Here’s something no one tells you about college: once you’ve decided to go, there’s a lot of changes you’ll need to adapt to. This summer I was a communications intern at a research institute about five miles from my university. During my lunch breaks, I frequently drove through the main campus en route to my desired eatery, and often saw groups of prospective freshmen touring the campus.
Each time I saw these groups, I would think back to all the advice I was given before starting college, some of which was really helpful.
However, the majority of the tips I received came from either my parents’ friends who went to college in the ‘70s and ‘80s, or from Internet listicles that told me to make college “the best four years of my life,” but didn’t explain how.
In an effort to create a better list of what college freshmen should know before move-in day, I cast a net out on social media and asked my friends and followers to tell me about the best college tips they received.
Here is what I found:
1. Decide what is and isn’t important
One thing college will do to you is make you realize there aren’t enough hours in the day. And while everyone is going to tell you to “get involved with as many things as possible,” the truth is that it’s just not feasible.
When it comes to your course load, extracurricular activities, work, new friends you’re meeting, and old friends you want to keep, you’re going to have to decide where each falls on your priority list.
“The best advice someone ever gave me as a freshman was … that is was okay to be selfish and to make decisions that are going to make me the best version of myself, so that I can then be there for other people.” – Hannah Currens, junior geography major at Macalester College.
2. Make your own decisions, and live by them
Aside from a few meetings with your academic advisor, there isn’t anyone in college telling you what decisions to make. That means nobody from your high school will be pressuring you to take the same classes as them and definitely no parents to answer to about each and every grade you receive (though, if Mom and Dad are paying for your college, it’s probably a bad idea to anger them by getting Ds in your GenEds). That said, it’s up to you to decide if it’s a good idea to go to the frat party instead of study, or to skip your weekend readings and risk being unprepared for class. Again, mistakes are going to happen, but they’re forgivable as long as you can learn from them.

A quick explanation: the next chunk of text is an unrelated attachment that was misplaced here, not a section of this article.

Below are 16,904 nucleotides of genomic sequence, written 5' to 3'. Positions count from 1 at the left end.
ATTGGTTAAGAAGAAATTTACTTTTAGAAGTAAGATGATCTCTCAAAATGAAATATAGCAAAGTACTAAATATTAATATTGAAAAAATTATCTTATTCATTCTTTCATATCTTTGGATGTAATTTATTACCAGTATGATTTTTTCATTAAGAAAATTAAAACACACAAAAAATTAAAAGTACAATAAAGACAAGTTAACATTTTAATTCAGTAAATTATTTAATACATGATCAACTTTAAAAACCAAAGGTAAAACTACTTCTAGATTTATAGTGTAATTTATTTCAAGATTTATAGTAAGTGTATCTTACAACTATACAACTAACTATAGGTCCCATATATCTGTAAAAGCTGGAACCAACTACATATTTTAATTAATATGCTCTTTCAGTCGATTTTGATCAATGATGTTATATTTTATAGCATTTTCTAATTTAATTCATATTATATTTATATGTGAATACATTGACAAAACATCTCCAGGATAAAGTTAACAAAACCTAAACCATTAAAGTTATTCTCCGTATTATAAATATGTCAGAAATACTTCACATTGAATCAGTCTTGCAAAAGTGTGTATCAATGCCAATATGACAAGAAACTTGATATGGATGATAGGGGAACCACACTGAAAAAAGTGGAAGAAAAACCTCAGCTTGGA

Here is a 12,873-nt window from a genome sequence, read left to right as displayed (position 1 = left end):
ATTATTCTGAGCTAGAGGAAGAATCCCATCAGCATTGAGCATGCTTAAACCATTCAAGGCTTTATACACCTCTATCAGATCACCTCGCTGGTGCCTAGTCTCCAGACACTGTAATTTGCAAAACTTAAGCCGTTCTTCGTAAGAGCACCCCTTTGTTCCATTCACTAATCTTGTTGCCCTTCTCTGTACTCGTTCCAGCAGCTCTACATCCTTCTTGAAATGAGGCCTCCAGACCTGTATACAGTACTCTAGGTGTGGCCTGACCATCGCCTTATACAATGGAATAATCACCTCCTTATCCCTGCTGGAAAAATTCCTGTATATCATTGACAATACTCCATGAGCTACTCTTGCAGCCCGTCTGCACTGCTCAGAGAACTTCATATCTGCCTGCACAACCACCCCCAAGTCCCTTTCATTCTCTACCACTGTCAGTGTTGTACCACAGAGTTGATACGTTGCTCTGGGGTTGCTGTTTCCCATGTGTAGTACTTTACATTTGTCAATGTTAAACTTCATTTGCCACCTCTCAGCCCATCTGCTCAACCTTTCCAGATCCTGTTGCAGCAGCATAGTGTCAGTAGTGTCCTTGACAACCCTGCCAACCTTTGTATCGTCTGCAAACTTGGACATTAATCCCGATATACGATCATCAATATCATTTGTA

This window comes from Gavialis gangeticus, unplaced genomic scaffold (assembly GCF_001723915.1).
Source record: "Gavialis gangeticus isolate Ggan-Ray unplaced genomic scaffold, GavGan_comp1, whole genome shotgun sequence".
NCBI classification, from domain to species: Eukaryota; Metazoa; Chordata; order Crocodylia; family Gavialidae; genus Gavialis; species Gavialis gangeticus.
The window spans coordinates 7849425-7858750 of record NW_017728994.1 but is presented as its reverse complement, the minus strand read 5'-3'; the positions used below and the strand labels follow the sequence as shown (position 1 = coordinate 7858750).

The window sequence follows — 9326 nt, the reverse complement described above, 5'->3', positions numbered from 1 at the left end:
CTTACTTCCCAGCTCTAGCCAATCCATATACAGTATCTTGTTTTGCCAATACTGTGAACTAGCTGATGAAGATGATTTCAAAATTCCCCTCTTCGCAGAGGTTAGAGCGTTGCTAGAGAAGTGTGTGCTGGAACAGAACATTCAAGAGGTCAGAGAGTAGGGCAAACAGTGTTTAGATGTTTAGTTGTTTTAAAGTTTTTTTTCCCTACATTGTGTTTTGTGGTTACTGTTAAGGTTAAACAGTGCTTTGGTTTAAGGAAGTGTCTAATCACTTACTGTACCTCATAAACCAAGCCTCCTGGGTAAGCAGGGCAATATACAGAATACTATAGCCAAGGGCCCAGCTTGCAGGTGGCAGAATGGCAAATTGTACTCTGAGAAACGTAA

“It’s important to have fun in college, if you don’t you’ll go insane, but I’ve seen way too many people fail classes simply because they never go.” – Karie Langowski, junior biology and philosophy double major at Indiana University of Pennsylvania.
3. Lose yourself
Mahatma Gandhi once said “the best way to find yourself is to lose yourself in the service of others.” And, in classic college fashion, I’m going to ignore part of this quote to emphasize the point I’m trying to make. College is one of most useful, if not the most useful experience in determining who you are. In college you discover what you enjoy learning, what people you want to surround yourself with, what values and morals you have, what world views you believe in, and what you stand for.
Do things you never thought you would and lose yourself in things that make you happy.
“Before coming to college I never saw myself joining Greek life. But after seeing how close-knit, involved and welcoming the Greek community was, I joined and would never go back on my decision.” – Greg Donitzen, sophomore pre-middle school education major at Towson University.
4. You’re going to fail
Remember in high school how, if you didn’t do so hot on a test, it wasn’t the end of the world because there were always more exams, projects and assignments to rebound your grade? Well, spoiler alert: college isn’t like that. There isn’t much, if any, classwork, the homework is five times harder and longer than it ever was in high school, and, honestly, neither projects nor homework assignments really matter when tests count for 70 percent of your final grade (and there’s only three throughout the semester).
So whether it’s organic chemistry, calculus or the token freshman writing class, there’s going to be a time when you’re not doing well and your grades reflect that. Such a setback doesn’t mean you’re stupid or that the professor’s a jerk (though the latter might be true). Take from this one of the truest things you can learn in college: you’re going to fail, but you’re going to be okay. Pick yourself up, ask for help, and kick the crap out of the next assignment.
“I’m still learning how to fail gracefully, but I have realized failure is one thing for which high school never prepared me.” – Litty Cutchin, junior aerospace engineering major at University of Maryland.
5. You are unique, but you’re not alone
Have you ever been talking to a close friend and divulged a world view or experience that you think is completely out of the ordinary or totally unique to you and your life, only to find that your friend shares the exact same view or experience? That’s how being a college freshman is. Do you really think you’re the only one apprehensive to use the communal showers? You’re not. Do you think you’re the only one who doesn’t like the mean girls at the end of the hall? Nope, they’re rude to everyone.
The bottom line is this: while you are new, so is everyone else, and you and your fellow newbies have much more in common than you think. Don’t be afraid to talk to people about your interests and secret hobbies or how much you hate icebreakers—you may be surprised at the results.
“… Even though you may feel alone, just know everyone else is facing the same struggles whether it’s apparent or not.” – Dani Skinner, sophomore communication studies major at Grove City College.